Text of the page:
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Dining Out:

Best of Far East on the West Coast

May 17, 2008|By Christine Putnam

It is considered one of the best Chinese food restaurants in Burbank. It is often standing-room-only at lunchtime. And it has the best homemade, Shanghai dim sum for miles around. Between the Far East and West Coast, Frontier Wok in Burbank stands alone when it comes to delicious Hong Kong cuisine. Well, almost alone. They have two locations in Burbank.

If you are looking for the perfect place for the business lunch in Burbank, try Frontier Wok on Olive Avenue or North Hollywood Way. I recently had the occasion to take a couple of associates out to lunch to discuss my upcoming book tour. Of course, no one could agree on what type of cuisine they wanted until I suggested Chinese food.

The Frontier Wok on Olive Avenue has a quaint exterior with a patio right out front that reminds you more of a country cafe than Chinese food restaurant. We arrived right in the middle of the lunchtime rush and found every table inside taken. That was fine with us. The interior was rather loud and the decor a little dated. The tables and chairs still looked comfortable enough for a quick lunch.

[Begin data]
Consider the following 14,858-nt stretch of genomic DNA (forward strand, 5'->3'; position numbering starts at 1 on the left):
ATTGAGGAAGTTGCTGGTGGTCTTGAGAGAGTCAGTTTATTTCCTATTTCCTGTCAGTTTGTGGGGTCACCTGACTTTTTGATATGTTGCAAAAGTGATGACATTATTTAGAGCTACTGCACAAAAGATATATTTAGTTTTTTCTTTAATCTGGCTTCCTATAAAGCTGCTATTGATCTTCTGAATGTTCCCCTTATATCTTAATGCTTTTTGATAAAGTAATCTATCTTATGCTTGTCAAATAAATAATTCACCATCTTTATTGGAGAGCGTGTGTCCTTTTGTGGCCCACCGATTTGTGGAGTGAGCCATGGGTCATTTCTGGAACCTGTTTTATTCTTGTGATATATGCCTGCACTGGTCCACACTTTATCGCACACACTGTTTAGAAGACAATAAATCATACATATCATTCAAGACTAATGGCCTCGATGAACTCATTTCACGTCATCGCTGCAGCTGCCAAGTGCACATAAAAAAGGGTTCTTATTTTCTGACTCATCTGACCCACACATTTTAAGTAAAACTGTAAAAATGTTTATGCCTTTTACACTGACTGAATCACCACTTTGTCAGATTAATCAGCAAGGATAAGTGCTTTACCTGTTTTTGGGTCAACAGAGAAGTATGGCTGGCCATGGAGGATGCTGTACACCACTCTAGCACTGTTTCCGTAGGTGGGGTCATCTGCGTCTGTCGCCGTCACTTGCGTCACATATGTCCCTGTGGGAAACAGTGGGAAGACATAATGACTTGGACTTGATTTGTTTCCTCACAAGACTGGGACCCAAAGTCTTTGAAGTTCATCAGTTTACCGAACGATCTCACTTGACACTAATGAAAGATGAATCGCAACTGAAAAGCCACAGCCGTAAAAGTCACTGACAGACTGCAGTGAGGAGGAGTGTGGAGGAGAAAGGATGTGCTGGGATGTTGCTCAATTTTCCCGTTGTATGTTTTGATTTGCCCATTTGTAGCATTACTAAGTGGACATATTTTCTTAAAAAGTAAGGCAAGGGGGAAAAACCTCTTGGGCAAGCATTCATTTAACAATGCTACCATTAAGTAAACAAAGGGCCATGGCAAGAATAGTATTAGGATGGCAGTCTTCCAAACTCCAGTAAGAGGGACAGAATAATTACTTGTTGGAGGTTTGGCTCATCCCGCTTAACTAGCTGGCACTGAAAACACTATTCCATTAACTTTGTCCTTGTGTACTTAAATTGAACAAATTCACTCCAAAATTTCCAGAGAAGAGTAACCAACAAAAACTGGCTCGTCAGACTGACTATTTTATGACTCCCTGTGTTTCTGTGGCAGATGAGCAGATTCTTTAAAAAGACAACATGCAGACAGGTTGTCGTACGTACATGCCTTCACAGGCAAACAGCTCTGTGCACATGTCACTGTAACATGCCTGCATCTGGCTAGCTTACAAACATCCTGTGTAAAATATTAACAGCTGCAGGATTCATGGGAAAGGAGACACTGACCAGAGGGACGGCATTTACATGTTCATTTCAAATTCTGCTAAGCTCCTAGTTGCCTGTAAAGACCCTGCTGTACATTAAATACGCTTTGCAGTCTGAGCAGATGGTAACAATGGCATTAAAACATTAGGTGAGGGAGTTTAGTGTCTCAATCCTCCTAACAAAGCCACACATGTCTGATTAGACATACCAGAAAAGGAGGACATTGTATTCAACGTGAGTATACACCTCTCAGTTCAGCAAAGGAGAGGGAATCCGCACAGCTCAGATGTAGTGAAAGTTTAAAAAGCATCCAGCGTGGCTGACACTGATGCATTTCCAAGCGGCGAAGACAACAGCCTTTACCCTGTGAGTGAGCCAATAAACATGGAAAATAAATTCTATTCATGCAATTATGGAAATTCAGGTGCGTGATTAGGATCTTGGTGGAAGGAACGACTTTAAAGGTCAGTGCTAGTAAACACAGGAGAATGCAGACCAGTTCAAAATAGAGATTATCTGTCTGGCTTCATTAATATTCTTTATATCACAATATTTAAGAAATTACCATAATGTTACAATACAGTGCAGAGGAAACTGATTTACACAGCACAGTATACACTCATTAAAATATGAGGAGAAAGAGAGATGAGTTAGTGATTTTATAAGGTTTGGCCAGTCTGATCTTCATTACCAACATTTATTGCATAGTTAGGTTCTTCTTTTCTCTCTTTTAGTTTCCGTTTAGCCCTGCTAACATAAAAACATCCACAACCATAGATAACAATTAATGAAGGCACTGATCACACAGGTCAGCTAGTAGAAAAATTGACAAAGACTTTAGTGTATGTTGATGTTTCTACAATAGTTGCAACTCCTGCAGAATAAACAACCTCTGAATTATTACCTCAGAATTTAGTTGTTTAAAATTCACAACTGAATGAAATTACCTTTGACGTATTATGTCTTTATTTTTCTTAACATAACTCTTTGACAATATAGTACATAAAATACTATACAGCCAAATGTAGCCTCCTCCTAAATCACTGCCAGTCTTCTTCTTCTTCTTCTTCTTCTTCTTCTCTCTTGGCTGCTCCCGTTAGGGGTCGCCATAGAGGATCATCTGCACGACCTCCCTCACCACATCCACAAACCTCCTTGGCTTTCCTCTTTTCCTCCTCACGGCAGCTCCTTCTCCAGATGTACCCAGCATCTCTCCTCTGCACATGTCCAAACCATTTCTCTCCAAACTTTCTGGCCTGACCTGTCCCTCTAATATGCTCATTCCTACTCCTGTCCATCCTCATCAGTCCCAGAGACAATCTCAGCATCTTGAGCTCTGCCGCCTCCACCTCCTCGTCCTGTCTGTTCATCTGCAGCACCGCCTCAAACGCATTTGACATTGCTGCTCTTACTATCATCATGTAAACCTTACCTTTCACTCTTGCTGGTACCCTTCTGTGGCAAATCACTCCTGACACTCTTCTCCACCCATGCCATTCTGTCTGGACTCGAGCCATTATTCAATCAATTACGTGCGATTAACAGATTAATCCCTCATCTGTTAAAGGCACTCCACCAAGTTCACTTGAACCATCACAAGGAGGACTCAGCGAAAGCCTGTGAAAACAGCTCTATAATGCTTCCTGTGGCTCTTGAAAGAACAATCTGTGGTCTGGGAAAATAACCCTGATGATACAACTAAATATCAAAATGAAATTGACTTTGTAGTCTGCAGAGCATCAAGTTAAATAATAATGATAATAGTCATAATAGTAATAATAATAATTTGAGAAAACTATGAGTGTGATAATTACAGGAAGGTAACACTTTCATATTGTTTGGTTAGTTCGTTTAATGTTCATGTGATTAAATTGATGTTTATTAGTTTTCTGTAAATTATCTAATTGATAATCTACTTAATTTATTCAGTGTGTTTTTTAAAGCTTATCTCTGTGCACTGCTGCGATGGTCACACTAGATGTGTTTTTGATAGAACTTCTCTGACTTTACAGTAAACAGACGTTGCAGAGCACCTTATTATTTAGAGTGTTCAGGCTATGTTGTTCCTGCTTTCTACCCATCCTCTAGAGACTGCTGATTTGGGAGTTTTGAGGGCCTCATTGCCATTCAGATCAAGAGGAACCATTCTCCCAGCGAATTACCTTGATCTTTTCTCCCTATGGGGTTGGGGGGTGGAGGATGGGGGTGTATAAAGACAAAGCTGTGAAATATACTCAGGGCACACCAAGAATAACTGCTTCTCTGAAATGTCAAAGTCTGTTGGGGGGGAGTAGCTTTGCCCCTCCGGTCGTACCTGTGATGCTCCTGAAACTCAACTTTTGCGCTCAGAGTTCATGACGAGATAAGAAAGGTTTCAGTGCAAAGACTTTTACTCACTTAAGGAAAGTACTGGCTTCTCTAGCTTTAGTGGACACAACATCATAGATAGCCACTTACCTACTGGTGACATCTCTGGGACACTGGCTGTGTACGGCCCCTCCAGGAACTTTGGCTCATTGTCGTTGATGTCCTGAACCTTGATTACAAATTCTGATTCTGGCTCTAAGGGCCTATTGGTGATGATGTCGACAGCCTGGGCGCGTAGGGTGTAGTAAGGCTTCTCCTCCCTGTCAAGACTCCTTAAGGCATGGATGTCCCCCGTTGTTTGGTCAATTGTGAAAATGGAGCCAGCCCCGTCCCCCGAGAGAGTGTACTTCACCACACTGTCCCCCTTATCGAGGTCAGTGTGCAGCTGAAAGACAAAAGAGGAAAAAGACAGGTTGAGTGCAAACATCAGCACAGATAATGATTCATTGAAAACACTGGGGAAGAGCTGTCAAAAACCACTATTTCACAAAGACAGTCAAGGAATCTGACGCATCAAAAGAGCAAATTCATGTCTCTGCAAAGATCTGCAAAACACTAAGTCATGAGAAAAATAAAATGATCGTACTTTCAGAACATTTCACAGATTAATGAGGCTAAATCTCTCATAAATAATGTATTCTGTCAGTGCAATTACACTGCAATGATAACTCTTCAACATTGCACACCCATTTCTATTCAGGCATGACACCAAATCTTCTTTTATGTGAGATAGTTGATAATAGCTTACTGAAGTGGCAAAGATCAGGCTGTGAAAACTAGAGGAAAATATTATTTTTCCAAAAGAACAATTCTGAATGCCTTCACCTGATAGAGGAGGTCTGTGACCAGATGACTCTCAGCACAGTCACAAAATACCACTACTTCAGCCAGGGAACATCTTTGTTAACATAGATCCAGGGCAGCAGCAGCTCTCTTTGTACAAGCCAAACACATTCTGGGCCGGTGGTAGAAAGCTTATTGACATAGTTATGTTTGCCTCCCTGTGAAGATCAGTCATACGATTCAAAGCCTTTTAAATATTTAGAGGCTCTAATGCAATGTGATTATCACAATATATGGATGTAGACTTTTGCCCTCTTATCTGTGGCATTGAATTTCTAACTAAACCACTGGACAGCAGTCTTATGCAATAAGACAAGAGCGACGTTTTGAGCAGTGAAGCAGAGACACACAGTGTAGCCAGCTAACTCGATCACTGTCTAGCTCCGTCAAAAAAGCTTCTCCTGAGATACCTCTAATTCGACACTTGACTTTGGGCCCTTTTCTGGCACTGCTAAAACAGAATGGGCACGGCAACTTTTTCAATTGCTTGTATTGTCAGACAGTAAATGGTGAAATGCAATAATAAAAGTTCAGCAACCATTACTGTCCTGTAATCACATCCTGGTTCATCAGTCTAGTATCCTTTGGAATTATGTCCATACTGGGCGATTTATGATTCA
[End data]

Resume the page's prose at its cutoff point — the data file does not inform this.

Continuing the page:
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The smells from the kitchen just to the right of the seating area definitely make you want to pull up a chair. I could not help but take a glance over the short wall at the chefs working in something that resembled a routine state of mechanical chaos. It reminded me a little of watching the chefs at work at the White House — chaos to the eye of the observer, organized efficiency to the cooks rushing around.

We sat outside on the patio and ordered a pot of tea. The waiter immediately brought us an appetizer-size green salad with a tangy but very sweet dressing. It definitely prepares your palate for the soup course. Our soup choices were hot and sour or a vegetable soup with a clear broth. I opted for the hot and sour soup, a Szechwan-inspired soup in a thick brown broth mixed with bits of shredded chicken and tofu. It was tangy and sour but only slightly spicy.

The dim sum or appetizer menu has some great choices. The goldminer’s spring rolls are crispy and packed with vegetables, while the Shitake mushrooms definitely make the chicken shui mai stand out.

The bao, or fluffy dumpling-like buns filled with pork in a barbecue sauce, were a little too sweet for my taste, but everyone else loved them.

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